It has been seven years and we have had four Prime Ministers since this public inquiry was set up, and there have been many decades waited before then. Surely the Minister will agree that the stories of children being impacted are tantamount to state-sponsored abuse—abuse similar to that suffered by my constituents Linda Cannon, whose husband died after a contaminated blood transfusion, and Vera Gaskin, who has stage 2 cirrhosis of the liver. Sir Brian Langstaff said that it would clearly take political will to act quickly, and the circumstances here warrant that. When will the victims—our constituents and their families—get compensation and justice? Surely the Minister recognises that issues such as these, whether it is Primodos, the Post Office scandal or contaminated blood, are taking decades and re-traumatising our constituents while they wait and often die before getting justice. It is not good enough.

Photo of John Glen John Glen The Paymaster General and Minister for the Cabinet Office

I very much recognise what the hon. Lady is saying with respect to the impact of time on suffering, and I want to bring this forward as quickly as I can. I am doing that work and sponsoring work to gain the advice we need to make informed decisions that will allow us to make the widest possible decision in a few weeks’ time.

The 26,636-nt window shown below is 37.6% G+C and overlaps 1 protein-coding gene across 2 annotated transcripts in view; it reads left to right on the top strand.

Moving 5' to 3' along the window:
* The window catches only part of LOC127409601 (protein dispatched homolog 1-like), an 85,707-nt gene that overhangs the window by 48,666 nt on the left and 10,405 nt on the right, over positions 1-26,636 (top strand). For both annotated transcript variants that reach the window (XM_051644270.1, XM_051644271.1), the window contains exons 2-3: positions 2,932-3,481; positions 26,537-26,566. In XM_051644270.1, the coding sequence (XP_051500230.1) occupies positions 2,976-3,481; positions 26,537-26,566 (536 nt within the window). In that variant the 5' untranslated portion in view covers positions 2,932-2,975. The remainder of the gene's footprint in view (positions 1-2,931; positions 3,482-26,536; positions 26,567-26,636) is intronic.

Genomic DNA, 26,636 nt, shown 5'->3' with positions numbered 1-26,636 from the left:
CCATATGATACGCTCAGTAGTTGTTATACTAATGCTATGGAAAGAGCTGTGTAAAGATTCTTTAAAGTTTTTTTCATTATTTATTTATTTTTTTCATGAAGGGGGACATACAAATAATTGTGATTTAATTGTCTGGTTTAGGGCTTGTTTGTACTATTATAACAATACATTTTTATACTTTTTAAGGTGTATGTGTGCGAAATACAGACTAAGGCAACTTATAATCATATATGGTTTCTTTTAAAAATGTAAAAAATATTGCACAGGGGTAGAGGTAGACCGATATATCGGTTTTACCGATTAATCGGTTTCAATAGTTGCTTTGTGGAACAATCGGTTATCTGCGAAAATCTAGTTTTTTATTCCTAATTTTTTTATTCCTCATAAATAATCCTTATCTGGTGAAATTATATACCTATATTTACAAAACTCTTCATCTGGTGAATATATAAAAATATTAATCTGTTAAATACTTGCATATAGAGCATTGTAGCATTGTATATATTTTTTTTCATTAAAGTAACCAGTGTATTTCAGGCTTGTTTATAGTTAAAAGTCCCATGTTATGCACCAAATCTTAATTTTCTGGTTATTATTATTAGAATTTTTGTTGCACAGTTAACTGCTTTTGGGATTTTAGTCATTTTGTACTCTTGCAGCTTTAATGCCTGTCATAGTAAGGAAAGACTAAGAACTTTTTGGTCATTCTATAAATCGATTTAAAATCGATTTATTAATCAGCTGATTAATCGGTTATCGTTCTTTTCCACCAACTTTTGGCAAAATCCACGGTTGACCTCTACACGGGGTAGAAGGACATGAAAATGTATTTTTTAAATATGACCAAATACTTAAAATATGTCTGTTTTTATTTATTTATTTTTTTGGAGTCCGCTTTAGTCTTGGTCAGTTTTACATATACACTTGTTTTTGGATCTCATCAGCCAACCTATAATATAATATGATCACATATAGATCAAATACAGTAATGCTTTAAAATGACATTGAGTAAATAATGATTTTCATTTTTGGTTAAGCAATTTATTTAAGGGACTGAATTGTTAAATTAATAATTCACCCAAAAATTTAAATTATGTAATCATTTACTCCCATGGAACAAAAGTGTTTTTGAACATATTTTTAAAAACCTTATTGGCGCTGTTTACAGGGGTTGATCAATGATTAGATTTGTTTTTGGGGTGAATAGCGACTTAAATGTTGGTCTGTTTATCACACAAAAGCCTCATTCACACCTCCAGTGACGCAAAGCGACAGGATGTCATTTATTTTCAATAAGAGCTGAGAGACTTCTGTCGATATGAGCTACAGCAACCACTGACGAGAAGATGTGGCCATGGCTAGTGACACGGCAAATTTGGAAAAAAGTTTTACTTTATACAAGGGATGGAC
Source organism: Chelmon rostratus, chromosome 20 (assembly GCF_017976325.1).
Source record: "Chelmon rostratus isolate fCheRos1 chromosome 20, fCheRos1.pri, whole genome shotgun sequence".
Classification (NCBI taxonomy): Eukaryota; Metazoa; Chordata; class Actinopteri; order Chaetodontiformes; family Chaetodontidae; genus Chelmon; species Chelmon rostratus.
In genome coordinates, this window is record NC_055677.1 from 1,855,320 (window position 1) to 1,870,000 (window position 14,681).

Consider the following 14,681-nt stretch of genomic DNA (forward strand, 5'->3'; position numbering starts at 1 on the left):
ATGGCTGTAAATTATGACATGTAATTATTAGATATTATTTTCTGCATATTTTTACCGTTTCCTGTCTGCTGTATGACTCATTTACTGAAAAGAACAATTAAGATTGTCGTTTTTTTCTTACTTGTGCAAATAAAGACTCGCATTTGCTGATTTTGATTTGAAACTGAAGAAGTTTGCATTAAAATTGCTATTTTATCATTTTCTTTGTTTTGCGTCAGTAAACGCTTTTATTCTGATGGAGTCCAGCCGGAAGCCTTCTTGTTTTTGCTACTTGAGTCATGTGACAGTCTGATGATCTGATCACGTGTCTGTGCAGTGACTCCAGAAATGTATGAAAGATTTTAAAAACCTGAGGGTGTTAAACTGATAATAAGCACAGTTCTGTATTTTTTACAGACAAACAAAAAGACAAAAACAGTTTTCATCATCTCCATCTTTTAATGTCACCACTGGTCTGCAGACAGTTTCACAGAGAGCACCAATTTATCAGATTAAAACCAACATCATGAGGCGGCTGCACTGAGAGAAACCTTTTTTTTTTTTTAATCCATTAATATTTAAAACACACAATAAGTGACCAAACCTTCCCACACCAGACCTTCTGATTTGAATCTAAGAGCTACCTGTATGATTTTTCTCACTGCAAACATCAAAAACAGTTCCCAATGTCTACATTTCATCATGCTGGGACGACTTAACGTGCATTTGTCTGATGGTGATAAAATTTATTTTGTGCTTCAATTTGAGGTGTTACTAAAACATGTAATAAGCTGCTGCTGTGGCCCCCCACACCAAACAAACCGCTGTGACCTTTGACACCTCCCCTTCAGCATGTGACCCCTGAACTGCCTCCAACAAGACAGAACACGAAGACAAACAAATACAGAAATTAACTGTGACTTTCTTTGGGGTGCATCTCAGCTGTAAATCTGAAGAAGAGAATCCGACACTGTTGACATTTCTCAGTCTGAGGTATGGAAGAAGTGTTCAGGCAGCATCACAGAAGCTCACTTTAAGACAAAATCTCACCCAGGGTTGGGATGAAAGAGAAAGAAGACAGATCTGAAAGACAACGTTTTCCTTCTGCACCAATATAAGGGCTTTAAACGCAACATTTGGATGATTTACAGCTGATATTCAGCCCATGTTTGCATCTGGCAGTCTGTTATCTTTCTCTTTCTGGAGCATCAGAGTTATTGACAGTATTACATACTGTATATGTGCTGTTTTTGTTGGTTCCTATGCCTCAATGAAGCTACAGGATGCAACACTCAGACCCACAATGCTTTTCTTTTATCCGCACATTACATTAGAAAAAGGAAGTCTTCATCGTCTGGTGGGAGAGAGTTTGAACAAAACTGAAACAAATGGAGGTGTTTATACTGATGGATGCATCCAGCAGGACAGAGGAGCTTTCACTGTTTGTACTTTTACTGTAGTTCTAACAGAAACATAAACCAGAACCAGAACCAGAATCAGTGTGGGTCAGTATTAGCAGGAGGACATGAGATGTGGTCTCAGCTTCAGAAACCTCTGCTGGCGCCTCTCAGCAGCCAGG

Photo of Debbie Abrahams Debbie Abrahams Labour, Oldham East and Saddleworth

I too am speaking on behalf of a constituent, who lost a brother and sister-in-law and whose nephew was left to be brought up by the family. I want to raise the urgency of this. I appreciate the Minister’s sincerity about what he is trying to do, and the fact that he has been in post for only a few months, but it is over a year now since Sir Brian Langstaff brought forward his report and said that interim payments were absolutely essential. I am trying to understand exactly where the block is. If this was a priority for the Government, it would have been done in that year, so where is the block?